We have started and are currently developing a method known as game technology. You can actually work through all facilities, operate files and everything on game technology on your laptops, etc.

What kind of business plan did you have at inception?

It was professionally written. Because all business plans have a template approach in which there are certain elements that are crucial to all stakeholders ie. the owner, the market, the regulators and potential investors. We also used Business pro to develop parts of our business plan because even though it is like a fixed template, its very detailed.

Did you train formally for what you’re doing now?

Yes,I studied structural engineering. I spent 14 to 15 years working in world class engineering firms. So I have the skills. When I got into project management, it  gave me a higher up view of the entire business. I had an in depth perspective to how businesses are run and what is expected by stakeholders and customers.

Also, I must have had business IQ as a child as I was always doing things to raise revenue. But when I read the book, Rich Dad Poor Dad by Robert Kiyosaki, it transformed my understanding of what business is about.

Securing finance is about how you would optimize it, (invest or utilize), to make sure that you do not lose it. Are you able to sustain what is given to you and add to it?

In Nigeria, a lot of trained artisans have no platform, and are lacking cutting edge skills. Nigerians do a lot of skilled labor importation while there is a huge population of artisans here in the country. That is our predicament. So, optimizing these skills is what we will invest in. Everyone who wants quality will find it locally rather than having to import. We are investing in the future.

What forms of IT does your business employ?

We use basic software at Hommaston, ie PDF Acrobat, Microsoft Office Suite. We also lease very high tech software that we use in our training exercises. Asides the software, we also use a router, and fast internet connectivity.

Have you been able to separate personal finance from business finances?

Sure, we have a Hommaston corporate account which is very separate from my personal account. I do not toy with the separation. I never mix monies from both accounts.

Do you think your business may suffer from keyman risk?

Our corporation is about four years old and we are already working on a succession plan. We have very brilliant people in our team. They have come to master relevant skills and they work excellently. If a man’s child is not greater than him, then he is a failure.

We have people who understand us, speedily learning to be like us; they produce excellent analysis on projects and issues. Sometimes, when they write a letter, you can hardly tell the difference. We believe that in two years, we would confidently say that we have successors.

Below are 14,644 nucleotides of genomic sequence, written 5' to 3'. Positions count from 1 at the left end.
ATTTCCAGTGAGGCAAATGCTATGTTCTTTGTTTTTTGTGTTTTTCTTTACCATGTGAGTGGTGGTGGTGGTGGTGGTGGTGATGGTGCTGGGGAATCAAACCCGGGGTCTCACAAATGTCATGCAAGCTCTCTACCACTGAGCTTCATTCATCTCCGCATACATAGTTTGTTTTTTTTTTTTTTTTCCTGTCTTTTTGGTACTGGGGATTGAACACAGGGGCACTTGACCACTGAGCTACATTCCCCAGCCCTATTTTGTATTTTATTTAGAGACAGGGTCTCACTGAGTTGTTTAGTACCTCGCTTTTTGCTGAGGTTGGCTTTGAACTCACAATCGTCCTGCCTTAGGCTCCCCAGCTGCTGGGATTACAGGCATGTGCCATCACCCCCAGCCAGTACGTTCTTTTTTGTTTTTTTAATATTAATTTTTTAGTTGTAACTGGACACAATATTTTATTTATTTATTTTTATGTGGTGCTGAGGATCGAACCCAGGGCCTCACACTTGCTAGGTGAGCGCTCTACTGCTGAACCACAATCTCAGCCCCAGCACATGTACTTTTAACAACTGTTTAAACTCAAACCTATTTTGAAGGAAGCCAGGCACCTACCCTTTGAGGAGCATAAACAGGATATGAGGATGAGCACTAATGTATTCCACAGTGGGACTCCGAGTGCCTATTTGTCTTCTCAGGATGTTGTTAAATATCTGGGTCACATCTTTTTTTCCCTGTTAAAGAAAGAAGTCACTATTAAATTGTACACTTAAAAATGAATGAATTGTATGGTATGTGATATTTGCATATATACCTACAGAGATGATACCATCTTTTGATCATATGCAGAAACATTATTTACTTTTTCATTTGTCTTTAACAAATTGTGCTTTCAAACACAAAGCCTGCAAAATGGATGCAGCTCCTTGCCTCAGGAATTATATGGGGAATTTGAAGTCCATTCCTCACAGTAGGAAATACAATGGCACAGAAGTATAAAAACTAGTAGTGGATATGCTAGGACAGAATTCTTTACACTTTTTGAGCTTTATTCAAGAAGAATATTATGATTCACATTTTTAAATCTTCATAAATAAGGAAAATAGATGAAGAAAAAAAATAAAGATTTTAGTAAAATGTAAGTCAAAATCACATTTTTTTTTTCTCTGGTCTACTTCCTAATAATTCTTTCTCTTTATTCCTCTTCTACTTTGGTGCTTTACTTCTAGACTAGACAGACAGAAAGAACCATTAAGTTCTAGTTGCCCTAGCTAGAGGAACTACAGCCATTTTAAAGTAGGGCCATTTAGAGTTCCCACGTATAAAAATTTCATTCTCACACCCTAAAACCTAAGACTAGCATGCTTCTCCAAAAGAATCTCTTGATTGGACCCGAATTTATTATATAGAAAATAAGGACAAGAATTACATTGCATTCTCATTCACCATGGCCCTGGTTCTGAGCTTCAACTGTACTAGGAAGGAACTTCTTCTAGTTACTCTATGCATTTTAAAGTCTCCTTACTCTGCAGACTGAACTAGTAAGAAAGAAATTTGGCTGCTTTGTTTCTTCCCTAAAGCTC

Where do you see your business in 5 years?

Currently, we have started the processing of standardising our certification for use globally  and thus moving towards accreditation by the International Accreditation Service of The United States so that our papers here in Nigeria can be used anywhere in the world.

So in the next five years, we should be the leaders in what we do. We will not be limited to Nigeria. We believe that even the international market will see us as a force to reckon with.

Which established company do you benchmark against?

Every company has their vision and mission. I can not benchmark a trending business against another business. Every successful entrepreneur would want a Mercedes Benz as a reward for his achievement. I admire the spirit of the pioneers of Mercedes Benz. Carl Benz is dead, but the vision of what he intended to do, which was to provide a car with durability, strength, and also luxury, transcends generations.

But I believe I am more equipped than Carl Benz was. When he started his business, his methods were what he developed over the years. But I have what he already worked on as my raw material to get further. I also look at Bill Gates, Microsoft. Predominantly, both men utilize the keyword ‘service’ to humanity in their businesses. For Bill Gates, that is what has made him the richest man in the world.

Do you have any regrets?

My only regret is that I did not read ‘Rich dad Poor Dad’ when I was 15. I wish I had the knowledge and appetite for reading and knowledge like I have now.

Advice to entrepreneurs

As an entrepreneur, you need to have vision, focus and purpose, which are key drivers of your success. If you do not recognize and respect life, you can enhance it. You need to respect your market, be passionate about what you give to humanity.

Businesses are meant to enhance humanity, to add value to the society. If you chase the money, you will lose the market. The market has the power to give you the money. If you have a heart for people, the spirit of good will give you a platform to advance.

You need a winning idea that you can make productive. If you have a convincing business plan, any sponsor will release money without you pleading for it. Integrity is also important, say what you mean, and do what you say. Integrity is a very scarce commodity, people have experienced it with you, they will always seek more of you



NECOM House                                                     Mamman Kotangora House

15 Marina (14th Floor)                                        23A Marina (1st Floor)

Lagos, Nigeria.                                                     Lagos, Nigeria.

Tel: +234 8064789273                                      +234 705 55519436

Website: www.hommaston.com